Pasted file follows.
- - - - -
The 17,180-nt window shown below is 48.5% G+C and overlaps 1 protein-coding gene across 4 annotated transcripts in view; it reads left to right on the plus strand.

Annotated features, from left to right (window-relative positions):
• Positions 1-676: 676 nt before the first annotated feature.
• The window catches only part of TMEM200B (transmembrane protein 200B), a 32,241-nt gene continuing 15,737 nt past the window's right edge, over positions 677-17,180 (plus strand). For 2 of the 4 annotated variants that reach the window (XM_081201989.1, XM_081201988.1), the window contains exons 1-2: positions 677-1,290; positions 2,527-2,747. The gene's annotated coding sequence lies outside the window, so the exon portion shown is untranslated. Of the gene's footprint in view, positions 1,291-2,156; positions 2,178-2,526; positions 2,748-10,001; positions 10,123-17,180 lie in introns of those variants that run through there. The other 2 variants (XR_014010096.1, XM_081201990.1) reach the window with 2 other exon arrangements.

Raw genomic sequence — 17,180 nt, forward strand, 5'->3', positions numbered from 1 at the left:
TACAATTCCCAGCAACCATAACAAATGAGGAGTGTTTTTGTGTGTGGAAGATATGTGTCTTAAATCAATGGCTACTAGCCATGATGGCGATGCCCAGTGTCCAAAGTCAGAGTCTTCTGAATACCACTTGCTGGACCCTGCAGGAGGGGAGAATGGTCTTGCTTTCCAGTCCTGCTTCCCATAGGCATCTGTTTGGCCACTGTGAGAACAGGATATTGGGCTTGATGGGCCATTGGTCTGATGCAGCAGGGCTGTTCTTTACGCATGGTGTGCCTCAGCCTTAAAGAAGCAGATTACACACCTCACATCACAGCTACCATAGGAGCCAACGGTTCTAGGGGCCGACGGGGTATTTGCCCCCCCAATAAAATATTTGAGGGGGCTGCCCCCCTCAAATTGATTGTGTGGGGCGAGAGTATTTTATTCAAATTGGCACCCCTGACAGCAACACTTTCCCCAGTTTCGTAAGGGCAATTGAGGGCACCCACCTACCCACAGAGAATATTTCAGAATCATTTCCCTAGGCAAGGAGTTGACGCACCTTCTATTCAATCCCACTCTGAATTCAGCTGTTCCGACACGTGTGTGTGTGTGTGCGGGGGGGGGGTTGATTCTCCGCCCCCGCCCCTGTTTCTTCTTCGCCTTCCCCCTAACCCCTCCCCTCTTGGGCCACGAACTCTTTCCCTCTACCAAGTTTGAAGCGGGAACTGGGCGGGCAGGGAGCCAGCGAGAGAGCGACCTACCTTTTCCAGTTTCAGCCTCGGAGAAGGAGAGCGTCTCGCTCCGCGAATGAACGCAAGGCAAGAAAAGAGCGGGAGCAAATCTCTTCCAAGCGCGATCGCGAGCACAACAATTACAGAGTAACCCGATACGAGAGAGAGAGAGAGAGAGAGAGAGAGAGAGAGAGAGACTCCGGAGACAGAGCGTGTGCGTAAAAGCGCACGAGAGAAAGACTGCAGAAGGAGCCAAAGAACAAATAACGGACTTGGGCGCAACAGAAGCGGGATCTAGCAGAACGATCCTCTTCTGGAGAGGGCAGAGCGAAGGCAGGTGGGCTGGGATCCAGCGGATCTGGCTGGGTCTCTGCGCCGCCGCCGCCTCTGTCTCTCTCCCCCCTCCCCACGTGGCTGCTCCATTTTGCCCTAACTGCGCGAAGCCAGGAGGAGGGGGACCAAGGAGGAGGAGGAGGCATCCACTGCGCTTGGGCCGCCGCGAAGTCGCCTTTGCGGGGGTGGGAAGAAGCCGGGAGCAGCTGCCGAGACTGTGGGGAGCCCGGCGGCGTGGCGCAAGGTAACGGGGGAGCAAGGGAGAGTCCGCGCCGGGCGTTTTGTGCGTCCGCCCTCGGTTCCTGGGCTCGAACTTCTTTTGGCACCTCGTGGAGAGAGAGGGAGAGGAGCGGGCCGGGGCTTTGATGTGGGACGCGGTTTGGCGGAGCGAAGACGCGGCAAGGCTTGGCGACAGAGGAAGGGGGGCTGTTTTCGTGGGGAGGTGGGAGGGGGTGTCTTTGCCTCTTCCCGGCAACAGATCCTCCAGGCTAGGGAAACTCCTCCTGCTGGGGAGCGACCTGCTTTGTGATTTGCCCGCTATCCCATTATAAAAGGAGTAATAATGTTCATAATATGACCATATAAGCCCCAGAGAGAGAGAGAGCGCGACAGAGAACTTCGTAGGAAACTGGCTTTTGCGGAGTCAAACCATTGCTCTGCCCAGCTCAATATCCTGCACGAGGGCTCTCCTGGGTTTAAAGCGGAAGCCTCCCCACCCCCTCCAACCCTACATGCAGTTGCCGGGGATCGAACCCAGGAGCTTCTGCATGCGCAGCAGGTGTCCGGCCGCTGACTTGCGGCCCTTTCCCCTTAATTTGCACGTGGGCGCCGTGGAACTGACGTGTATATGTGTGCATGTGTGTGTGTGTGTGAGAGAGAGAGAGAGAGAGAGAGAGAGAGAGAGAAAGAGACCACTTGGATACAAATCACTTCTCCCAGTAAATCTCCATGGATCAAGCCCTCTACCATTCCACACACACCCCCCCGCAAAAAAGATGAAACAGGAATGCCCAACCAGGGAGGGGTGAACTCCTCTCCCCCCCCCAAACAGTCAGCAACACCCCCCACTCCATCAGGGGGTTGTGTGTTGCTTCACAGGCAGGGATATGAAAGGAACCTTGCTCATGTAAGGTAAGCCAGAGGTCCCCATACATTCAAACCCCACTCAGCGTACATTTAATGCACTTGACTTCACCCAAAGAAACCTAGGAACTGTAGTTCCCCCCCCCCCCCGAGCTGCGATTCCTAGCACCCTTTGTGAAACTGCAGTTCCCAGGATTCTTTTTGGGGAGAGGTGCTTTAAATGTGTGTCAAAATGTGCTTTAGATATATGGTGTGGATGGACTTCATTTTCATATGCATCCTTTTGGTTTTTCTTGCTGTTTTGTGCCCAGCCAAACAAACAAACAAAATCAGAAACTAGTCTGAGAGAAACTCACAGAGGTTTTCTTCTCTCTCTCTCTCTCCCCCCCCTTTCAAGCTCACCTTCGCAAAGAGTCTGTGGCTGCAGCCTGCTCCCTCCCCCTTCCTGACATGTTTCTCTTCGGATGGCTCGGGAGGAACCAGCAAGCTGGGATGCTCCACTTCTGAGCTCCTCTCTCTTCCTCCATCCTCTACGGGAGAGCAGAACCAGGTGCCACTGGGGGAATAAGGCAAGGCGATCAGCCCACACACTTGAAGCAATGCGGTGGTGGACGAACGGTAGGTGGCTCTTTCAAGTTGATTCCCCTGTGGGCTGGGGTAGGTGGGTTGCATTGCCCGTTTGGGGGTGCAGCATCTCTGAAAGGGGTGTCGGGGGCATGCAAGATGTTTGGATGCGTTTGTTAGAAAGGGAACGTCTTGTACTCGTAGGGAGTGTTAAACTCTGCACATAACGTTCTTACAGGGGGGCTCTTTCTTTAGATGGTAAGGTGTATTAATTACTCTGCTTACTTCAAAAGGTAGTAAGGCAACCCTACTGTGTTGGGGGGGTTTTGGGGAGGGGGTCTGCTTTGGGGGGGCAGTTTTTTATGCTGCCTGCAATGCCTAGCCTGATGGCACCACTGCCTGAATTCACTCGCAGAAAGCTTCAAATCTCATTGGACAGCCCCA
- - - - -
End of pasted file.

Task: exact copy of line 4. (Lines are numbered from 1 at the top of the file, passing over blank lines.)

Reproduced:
• The window catches only part of TMEM200B (transmembrane protein 200B), a 32,241-nt gene continuing 15,737 nt past the window's right edge, over positions 677-17,180 (plus strand). For 2 of the 4 annotated variants that reach the window (XM_081201989.1, XM_081201988.1), the window contains exons 1-2: positions 677-1,290; positions 2,527-2,747. The gene's annotated coding sequence lies outside the window, so the exon portion shown is untranslated. Of the gene's footprint in view, positions 1,291-2,156; positions 2,178-2,526; positions 2,748-10,001; positions 10,123-17,180 lie in introns of those variants that run through there. The other 2 variants (XR_014010096.1, XM_081201990.1) reach the window with 2 other exon arrangements.